Quality control of the microarray expression data was performed using the lumi R package (Du et al, 2008). We applied the lumiT function with a default setting to check the assumption of a constant variance. Variance-stabilising transformation was performed when needed. To remove systematic variation of non-biological origin, the data were normalised via the lumiN function, which performs quantile normalisation. Quality control of the normalised data was performed using the lumiQ function in the lumi R package. To identify differentially expressed genes, the cleaned data were analysed using the eBayes function in limma R package (Smyth, 2005). An empirical Bayes method to shrink the probe-wise sample variances towards a common value was utilised. Genes that had FDR adjusted P-values <0.01 were selected as differentially expressed. Among these, the top 1000 significantly altered genes (P<0.0025) were analysed. The selected genes were then compared with the Gene Ontology (GO) database using the Fisher's exact test, assuming a hypergeometric distribution, to evaluate gene set enrichment. The GOstats R package (Falcon and Gentleman, 2007) was utilised for the gene set enrichment analysis.
Six-week-old female nude mice were obtained from Charles River Laboratories (Wilmington, MA, USA) and maintained according to IACUC guidelines. Mice were inoculated subcutaneously in both flanks with an equal volume of 8 × 106 OVCAR5 cells and matrigel (Becton Dickinson) in a total volume of 200μl. Mice were randomly divided into four treatment groups with four mice per group (eight tumours). Treatments were as follows: vehicle (control); I3C alone (20mgkg−1); bortezomib alone (1mgkg−1) and the drug combination (20mgkg−1 I3C with 1mgkg−1 bortezomib). Treatment was given intraperitoneally twice weekly starting 4 days post inoculation. Tumour size was measured twice weekly with a caliper, and tumour volume was calculated as follows: L × W2, where L=length and W=width. Data were expressed relative to the initial tumour volume 4 days post inoculation. The initial tumour volume was set to 1 for each treatment group.
Data were analysed using a two-tailed Student's t-test. A P-value of <0.05 was considered statistically significant.
To determine whether I3C and bortezomib exhibit a combined effect in ovarian cancer cells, we examined the effect of individual and combination treatment with I3C and bortezomib after 48-h exposure using the MTT assay. To ensure that the contributing effects from each drug was equivalent, the IC50 for each drug was determined and serial dilutions were generated based on the IC50 of each drug providing a 1:1 equipotent I3C/bortezomib ratio. We found that the drug combination caused greater inhibition of cellular proliferation than either drug alone in OVCAR3 and OVCAR5 cells (Figure 1A), an effect that was reproducible in a panel of ovarian cancer cell lines (Figure 2B and data not shown). To determine whether I3C and bortezomib interact synergistically, isobologram analysis was performed. This analysis provides a CI value that measures the degree of interaction between two or more drugs, where a CI <1 and a CI >1 indicates synergism and antagonism, respectively (Chou and Talalay, 1984). A CI of 0.73 and 0.27 was identified for OVCAR3 and OVCAR5 cells, respectively, when the effective dose (ED) of both agents inhibited cell viability by 50% (Figure 1B). Irrespective of high cytotoxicity (90% inhibition, ED90) or low cytotoxicity (25% inhibition, ED25), the CI values remained below 1, indicating that synergism occurs independently of the equipotency levels of I3C and bortezomib (Figure 1C). Our data demonstrate that I3C and bortezomib exhibit a robust synergistic interaction in ovarian cancer cells, particularly in OVCAR5 cells.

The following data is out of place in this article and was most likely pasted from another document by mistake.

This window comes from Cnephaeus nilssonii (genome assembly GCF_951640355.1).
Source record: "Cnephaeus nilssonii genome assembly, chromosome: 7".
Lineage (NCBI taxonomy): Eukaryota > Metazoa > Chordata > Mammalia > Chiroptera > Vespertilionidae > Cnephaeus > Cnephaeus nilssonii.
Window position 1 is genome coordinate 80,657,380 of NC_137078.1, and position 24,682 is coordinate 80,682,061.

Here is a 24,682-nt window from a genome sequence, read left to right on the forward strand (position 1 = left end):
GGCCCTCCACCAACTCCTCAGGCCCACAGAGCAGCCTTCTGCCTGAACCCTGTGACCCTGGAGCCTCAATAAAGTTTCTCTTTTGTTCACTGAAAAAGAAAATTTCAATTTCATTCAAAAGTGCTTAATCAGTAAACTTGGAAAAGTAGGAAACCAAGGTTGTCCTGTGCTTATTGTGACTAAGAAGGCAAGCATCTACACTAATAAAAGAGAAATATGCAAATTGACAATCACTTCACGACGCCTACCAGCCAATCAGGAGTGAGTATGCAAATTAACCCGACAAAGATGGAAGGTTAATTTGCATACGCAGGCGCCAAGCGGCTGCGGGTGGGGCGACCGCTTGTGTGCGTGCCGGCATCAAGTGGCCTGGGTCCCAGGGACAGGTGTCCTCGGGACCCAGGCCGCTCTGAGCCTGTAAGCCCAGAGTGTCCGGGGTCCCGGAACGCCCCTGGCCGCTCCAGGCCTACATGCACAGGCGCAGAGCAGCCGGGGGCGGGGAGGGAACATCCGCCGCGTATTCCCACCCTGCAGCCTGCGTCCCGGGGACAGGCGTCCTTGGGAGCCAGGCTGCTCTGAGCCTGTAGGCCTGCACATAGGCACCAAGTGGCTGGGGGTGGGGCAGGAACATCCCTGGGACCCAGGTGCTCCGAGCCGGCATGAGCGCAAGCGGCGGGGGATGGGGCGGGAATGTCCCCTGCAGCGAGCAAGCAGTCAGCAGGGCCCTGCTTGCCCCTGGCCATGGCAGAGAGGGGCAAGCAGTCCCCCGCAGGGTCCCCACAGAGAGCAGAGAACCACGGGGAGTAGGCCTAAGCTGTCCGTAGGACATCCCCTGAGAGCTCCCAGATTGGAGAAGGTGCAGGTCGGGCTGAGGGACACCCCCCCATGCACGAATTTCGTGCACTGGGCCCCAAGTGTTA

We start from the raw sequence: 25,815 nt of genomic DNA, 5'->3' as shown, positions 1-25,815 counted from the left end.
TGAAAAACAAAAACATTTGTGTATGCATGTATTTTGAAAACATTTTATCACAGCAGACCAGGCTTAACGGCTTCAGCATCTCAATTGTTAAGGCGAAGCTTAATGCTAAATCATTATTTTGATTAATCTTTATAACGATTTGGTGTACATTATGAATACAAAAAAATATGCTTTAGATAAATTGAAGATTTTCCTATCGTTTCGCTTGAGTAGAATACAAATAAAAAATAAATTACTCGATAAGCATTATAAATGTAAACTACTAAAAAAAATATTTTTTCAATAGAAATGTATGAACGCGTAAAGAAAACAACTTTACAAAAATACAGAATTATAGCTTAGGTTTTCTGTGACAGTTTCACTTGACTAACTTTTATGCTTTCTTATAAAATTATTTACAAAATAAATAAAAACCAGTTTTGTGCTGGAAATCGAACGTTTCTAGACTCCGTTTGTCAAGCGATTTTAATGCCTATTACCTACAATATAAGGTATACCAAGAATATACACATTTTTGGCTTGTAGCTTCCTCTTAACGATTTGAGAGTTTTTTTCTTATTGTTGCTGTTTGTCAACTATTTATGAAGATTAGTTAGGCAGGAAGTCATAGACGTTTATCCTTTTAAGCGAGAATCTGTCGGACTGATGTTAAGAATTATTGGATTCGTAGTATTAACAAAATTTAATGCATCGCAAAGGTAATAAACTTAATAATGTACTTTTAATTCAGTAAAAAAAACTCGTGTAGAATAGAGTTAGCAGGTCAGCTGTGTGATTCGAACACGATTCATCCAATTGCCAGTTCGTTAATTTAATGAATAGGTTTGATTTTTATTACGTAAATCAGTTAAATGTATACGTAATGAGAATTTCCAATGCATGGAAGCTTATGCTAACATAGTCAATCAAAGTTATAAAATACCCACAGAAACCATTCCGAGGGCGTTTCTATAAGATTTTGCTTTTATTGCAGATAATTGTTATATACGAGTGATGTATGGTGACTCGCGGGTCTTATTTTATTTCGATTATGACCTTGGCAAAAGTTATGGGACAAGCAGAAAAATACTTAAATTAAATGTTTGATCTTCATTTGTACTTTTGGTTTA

To determine whether I3C and bortezomib could sensitise cells to cisplatin, we treated OVCAR3 and OVCAR5 cells with subtoxic doses of equipotent I3C and bortezomib with increasing concentrations of cisplatin. We found that combination I3C and bortezomib could sensitise cells to cisplatin in a dose-dependent manner (Figure 2A). To ensure that this effect was not limited to these cell lines, we tested a panel of ovarian cancer cell lines with equipotent concentrations of I3C and bortezomib plus cisplatin. Interestingly, we found that in all six cell lines tested, co-treatment with I3C and bortezomib conferred sensitivity to cisplatin (Figure 2B and data not shown). To further explore the cytotoxic effects of I3C and bortezomib with conventional platinum-based chemotherapeutics, we examined the effect of carboplatin with I3C and bortezomib in OVCAR3 and OVCAR5 cells. Similarly, co-treatment with I3C and bortezomib could sensitise cells to carboplatin (Figure 2C) suggesting that I3C and bortezomib can increase the antitumour effects of standard platinum-based chemotherapeutic agents.